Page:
Beat the Winter Blues
by Dr. Sarah Brewer
A Nutritionist and Doctor
Low mood can strike for many reasons, but at this time of year, lack of sunlight and low vitamin D levels may trigger seasonal affective disorder (SAD). An estimated one in 14 people develop symptoms every winter, particularly during December, January and February. Four times more women are affected than men, and it is most common in younger adults between the ages of 20 to 40 years.
A wide range of physical and emotional symptoms are associated with SAD:
|Physical Symptoms||Emotional Symptoms|
|General slowing down||Negative thoughts|
|Sleepiness||Low self esteem|
|Weight gain||Poor memory|
|Low sex drive||Irritability|
|Feeling the cold||Loss of feelings|
|Muscle aches and pains||Anxiety|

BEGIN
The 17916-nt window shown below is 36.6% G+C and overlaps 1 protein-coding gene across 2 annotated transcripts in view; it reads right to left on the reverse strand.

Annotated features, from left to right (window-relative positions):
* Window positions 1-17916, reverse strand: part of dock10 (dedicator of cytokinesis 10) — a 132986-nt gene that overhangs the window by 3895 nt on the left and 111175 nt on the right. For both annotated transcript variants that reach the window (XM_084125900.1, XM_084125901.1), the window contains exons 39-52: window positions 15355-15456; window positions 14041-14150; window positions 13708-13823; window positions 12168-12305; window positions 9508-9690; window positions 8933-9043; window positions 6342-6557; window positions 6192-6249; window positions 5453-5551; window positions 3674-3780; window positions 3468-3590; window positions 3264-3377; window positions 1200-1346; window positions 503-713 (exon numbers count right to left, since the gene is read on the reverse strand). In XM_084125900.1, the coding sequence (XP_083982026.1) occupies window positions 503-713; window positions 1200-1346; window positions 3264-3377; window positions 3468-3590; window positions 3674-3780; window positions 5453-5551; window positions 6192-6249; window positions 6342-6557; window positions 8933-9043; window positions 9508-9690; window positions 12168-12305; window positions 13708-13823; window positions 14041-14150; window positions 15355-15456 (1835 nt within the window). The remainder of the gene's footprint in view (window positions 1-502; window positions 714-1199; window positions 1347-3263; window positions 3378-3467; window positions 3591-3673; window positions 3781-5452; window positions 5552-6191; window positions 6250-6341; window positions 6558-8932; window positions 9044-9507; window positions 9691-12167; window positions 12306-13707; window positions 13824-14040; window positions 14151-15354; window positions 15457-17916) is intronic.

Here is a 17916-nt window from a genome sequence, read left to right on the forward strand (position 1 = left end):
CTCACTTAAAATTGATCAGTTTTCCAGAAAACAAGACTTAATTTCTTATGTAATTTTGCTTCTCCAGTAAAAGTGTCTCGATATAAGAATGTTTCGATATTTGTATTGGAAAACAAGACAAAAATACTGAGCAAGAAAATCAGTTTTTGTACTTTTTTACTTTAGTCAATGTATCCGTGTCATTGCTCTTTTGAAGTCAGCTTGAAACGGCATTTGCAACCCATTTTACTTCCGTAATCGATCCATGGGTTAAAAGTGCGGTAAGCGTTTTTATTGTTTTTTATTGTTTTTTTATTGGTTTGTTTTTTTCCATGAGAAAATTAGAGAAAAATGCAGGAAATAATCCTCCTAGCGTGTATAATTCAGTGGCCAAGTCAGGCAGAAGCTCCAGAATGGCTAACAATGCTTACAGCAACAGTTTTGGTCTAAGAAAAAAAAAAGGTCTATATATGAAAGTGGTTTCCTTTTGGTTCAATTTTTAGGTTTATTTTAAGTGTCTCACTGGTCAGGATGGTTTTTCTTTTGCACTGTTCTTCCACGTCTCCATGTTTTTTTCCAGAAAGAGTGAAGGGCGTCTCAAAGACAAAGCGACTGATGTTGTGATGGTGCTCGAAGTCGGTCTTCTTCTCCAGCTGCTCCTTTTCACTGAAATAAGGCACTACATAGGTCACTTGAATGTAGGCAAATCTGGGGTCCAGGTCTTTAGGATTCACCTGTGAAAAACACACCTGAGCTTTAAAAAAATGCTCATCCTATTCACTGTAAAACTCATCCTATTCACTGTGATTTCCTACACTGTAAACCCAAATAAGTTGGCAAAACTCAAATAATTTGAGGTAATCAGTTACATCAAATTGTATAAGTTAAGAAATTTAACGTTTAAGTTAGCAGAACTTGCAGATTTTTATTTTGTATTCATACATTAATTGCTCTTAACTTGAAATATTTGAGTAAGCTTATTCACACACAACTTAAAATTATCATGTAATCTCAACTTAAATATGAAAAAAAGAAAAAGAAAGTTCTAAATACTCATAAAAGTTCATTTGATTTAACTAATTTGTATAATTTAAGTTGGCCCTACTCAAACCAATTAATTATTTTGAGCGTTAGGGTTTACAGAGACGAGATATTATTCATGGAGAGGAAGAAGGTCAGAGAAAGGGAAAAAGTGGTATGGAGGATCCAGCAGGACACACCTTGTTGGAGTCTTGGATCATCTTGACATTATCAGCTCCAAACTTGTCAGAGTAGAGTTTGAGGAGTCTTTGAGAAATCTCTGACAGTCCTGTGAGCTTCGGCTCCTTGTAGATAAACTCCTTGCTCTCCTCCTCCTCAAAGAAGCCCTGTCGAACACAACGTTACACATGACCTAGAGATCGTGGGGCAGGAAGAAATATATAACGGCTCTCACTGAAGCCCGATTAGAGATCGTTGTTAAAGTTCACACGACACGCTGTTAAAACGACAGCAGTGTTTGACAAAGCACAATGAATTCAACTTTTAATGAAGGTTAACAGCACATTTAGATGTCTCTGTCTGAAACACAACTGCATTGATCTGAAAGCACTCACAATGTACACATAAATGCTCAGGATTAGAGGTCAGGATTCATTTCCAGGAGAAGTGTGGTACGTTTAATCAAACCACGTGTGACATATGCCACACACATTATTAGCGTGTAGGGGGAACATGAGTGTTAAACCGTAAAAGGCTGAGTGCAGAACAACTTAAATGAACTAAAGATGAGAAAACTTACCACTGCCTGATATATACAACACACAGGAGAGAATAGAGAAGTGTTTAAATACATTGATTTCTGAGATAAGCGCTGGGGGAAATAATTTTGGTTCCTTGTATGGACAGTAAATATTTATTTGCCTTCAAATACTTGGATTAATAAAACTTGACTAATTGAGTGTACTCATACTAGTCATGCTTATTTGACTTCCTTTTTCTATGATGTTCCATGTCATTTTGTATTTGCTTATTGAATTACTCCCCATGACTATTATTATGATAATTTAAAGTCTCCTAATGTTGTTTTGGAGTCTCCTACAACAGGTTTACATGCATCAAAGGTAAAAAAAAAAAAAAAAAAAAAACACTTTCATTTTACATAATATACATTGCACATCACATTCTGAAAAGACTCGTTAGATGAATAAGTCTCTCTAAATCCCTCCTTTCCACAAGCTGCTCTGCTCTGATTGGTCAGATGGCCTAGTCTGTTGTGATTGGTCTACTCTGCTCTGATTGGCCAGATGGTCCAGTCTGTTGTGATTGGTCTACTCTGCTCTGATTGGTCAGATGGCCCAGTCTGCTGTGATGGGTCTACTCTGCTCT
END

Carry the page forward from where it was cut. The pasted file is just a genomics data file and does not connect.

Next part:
The exact cause is unknown, but it is linked with changes in the level of various brain chemicals as exposure to natural sunlight is reduced. These changes may be related to a natural hibernation response.
As SAD is linked with lack of sunlight, symptoms are often improved by using a special light box that emits bright, cool white fluorescent light (2500 lux). This fools the brain into thinking spring has arrived, so the hibernation response is reversed, your mood increases and sleepiness and lethargy improve - usually within a week or two.
Antidepressant drugs are effective in relieving depression and can be used together with light therapy, psychotherapy, counselling and complementary therapies that help you to relax are also useful. Taking vitamin D supplements also seem to improve depression. The ultimate ‘cure’ of course, would be an extended winter holiday in sunny climes!